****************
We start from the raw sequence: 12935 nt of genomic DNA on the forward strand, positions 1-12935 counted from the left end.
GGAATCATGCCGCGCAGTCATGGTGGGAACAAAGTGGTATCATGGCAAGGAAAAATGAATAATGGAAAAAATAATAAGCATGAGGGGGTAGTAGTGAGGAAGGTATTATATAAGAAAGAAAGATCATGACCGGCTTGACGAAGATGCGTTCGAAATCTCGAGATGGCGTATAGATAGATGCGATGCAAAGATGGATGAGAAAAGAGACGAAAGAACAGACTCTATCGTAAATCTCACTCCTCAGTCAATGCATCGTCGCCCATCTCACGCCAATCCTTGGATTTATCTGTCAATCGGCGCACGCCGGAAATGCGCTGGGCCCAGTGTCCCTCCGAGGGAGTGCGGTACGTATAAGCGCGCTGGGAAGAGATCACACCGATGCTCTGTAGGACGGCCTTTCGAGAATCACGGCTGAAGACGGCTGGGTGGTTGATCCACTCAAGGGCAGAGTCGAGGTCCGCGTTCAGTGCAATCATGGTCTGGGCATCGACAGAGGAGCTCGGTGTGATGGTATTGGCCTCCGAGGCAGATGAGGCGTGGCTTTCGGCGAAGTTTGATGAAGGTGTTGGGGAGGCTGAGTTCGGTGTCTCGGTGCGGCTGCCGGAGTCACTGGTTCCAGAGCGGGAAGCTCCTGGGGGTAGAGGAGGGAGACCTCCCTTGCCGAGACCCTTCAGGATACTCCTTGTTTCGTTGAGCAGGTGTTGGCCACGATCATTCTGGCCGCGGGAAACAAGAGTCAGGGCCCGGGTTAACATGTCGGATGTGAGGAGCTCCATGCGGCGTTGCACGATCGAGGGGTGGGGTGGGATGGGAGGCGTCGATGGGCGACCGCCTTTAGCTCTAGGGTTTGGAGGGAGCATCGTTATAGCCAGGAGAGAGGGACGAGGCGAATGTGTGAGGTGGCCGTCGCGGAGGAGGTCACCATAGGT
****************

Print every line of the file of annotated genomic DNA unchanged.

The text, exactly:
We start from the raw sequence: 12935 nt of genomic DNA on the forward strand, positions 1-12935 counted from the left end.
GGAATCATGCCGCGCAGTCATGGTGGGAACAAAGTGGTATCATGGCAAGGAAAAATGAATAATGGAAAAAATAATAAGCATGAGGGGGTAGTAGTGAGGAAGGTATTATATAAGAAAGAAAGATCATGACCGGCTTGACGAAGATGCGTTCGAAATCTCGAGATGGCGTATAGATAGATGCGATGCAAAGATGGATGAGAAAAGAGACGAAAGAACAGACTCTATCGTAAATCTCACTCCTCAGTCAATGCATCGTCGCCCATCTCACGCCAATCCTTGGATTTATCTGTCAATCGGCGCACGCCGGAAATGCGCTGGGCCCAGTGTCCCTCCGAGGGAGTGCGGTACGTATAAGCGCGCTGGGAAGAGATCACACCGATGCTCTGTAGGACGGCCTTTCGAGAATCACGGCTGAAGACGGCTGGGTGGTTGATCCACTCAAGGGCAGAGTCGAGGTCCGCGTTCAGTGCAATCATGGTCTGGGCATCGACAGAGGAGCTCGGTGTGATGGTATTGGCCTCCGAGGCAGATGAGGCGTGGCTTTCGGCGAAGTTTGATGAAGGTGTTGGGGAGGCTGAGTTCGGTGTCTCGGTGCGGCTGCCGGAGTCACTGGTTCCAGAGCGGGAAGCTCCTGGGGGTAGAGGAGGGAGACCTCCCTTGCCGAGACCCTTCAGGATACTCCTTGTTTCGTTGAGCAGGTGTTGGCCACGATCATTCTGGCCGCGGGAAACAAGAGTCAGGGCCCGGGTTAACATGTCGGATGTGAGGAGCTCCATGCGGCGTTGCACGATCGAGGGGTGGGGTGGGATGGGAGGCGTCGATGGGCGACCGCCTTTAGCTCTAGGGTTTGGAGGGAGCATCGTTATAGCCAGGAGAGAGGGACGAGGCGAATGTGTGAGGTGGCCGTCGCGGAGGAGGTCACCATAGGT